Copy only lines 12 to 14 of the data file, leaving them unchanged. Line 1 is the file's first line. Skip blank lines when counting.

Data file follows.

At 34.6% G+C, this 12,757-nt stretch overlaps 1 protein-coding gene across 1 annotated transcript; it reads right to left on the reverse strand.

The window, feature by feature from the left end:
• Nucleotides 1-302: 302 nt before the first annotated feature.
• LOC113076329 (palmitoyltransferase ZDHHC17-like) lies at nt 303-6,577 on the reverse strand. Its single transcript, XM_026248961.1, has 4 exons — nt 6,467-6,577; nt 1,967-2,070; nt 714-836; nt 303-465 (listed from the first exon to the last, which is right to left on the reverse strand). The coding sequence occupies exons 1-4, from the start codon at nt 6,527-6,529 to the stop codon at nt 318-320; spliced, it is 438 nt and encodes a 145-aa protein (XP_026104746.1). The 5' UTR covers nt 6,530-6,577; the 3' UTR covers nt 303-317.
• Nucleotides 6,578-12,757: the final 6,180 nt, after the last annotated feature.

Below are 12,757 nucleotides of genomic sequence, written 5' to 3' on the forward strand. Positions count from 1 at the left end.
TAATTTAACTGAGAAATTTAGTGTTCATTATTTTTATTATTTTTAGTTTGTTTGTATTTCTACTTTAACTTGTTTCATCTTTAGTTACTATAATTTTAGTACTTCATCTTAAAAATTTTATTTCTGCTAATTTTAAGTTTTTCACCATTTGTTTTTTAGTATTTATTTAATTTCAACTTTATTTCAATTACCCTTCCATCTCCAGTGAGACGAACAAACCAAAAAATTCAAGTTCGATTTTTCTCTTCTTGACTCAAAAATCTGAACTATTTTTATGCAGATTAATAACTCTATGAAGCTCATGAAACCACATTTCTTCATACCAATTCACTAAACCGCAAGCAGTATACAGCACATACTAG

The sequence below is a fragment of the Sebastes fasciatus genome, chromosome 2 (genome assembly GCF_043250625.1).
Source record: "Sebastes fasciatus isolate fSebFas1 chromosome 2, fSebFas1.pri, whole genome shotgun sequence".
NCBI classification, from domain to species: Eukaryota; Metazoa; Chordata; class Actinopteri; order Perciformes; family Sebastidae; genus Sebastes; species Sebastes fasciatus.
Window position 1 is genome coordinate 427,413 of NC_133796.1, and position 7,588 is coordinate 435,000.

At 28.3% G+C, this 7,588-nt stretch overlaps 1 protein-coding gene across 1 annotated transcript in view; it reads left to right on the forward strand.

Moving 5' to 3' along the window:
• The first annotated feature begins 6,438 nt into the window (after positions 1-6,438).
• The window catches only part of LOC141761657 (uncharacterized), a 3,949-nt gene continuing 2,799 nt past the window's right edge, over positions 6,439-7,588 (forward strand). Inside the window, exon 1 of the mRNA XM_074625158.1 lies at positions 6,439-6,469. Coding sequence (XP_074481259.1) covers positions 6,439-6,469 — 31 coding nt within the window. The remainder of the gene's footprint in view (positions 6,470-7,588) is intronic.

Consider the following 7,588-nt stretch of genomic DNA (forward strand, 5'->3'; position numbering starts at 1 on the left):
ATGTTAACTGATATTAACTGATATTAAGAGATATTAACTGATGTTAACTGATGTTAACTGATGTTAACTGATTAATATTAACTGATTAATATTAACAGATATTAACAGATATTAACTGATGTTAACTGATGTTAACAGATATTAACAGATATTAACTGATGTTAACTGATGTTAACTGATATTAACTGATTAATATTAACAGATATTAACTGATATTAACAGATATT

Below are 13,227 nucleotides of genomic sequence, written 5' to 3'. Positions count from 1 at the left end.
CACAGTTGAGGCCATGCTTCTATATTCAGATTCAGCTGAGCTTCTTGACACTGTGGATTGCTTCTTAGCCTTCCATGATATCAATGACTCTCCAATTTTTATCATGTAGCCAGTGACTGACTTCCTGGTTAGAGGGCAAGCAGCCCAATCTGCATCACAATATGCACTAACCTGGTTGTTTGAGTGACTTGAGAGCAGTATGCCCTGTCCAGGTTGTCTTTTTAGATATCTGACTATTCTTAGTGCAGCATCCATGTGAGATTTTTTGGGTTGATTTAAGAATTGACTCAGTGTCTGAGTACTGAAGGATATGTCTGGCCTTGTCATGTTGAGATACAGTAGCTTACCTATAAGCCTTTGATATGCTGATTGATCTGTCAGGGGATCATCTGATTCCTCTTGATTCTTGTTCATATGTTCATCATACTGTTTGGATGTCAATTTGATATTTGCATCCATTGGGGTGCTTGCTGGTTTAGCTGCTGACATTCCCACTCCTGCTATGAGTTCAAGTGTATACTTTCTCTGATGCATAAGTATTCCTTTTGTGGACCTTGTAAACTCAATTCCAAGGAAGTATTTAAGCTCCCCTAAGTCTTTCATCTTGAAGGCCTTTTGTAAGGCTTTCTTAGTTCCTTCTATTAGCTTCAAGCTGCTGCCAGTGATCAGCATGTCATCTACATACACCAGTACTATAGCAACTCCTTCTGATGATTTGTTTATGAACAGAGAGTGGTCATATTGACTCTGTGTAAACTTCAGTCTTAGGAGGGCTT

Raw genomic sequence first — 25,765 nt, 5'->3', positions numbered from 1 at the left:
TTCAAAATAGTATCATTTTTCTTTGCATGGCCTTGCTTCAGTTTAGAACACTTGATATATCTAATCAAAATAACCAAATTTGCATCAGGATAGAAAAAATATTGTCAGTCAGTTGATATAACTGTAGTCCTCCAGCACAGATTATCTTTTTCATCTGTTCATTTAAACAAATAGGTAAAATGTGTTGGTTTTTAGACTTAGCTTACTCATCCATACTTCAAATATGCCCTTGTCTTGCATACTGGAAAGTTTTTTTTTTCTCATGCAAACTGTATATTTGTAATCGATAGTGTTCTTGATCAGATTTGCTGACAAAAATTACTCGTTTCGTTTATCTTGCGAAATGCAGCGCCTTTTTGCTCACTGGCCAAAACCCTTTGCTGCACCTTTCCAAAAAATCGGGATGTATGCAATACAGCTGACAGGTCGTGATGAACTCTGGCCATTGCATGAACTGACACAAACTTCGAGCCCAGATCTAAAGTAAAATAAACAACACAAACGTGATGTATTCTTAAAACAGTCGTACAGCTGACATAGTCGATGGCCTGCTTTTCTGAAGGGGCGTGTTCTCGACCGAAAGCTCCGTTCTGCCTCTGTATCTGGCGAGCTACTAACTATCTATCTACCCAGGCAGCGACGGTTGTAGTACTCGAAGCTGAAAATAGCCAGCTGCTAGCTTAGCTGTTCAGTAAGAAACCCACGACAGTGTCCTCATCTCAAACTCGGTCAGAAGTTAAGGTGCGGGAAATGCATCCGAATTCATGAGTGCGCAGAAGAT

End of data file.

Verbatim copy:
At 28.3% G+C, this 7,588-nt stretch overlaps 1 protein-coding gene across 1 annotated transcript in view; it reads left to right on the forward strand.

Moving 5' to 3' along the window:
• The first annotated feature begins 6,438 nt into the window (after positions 1-6,438).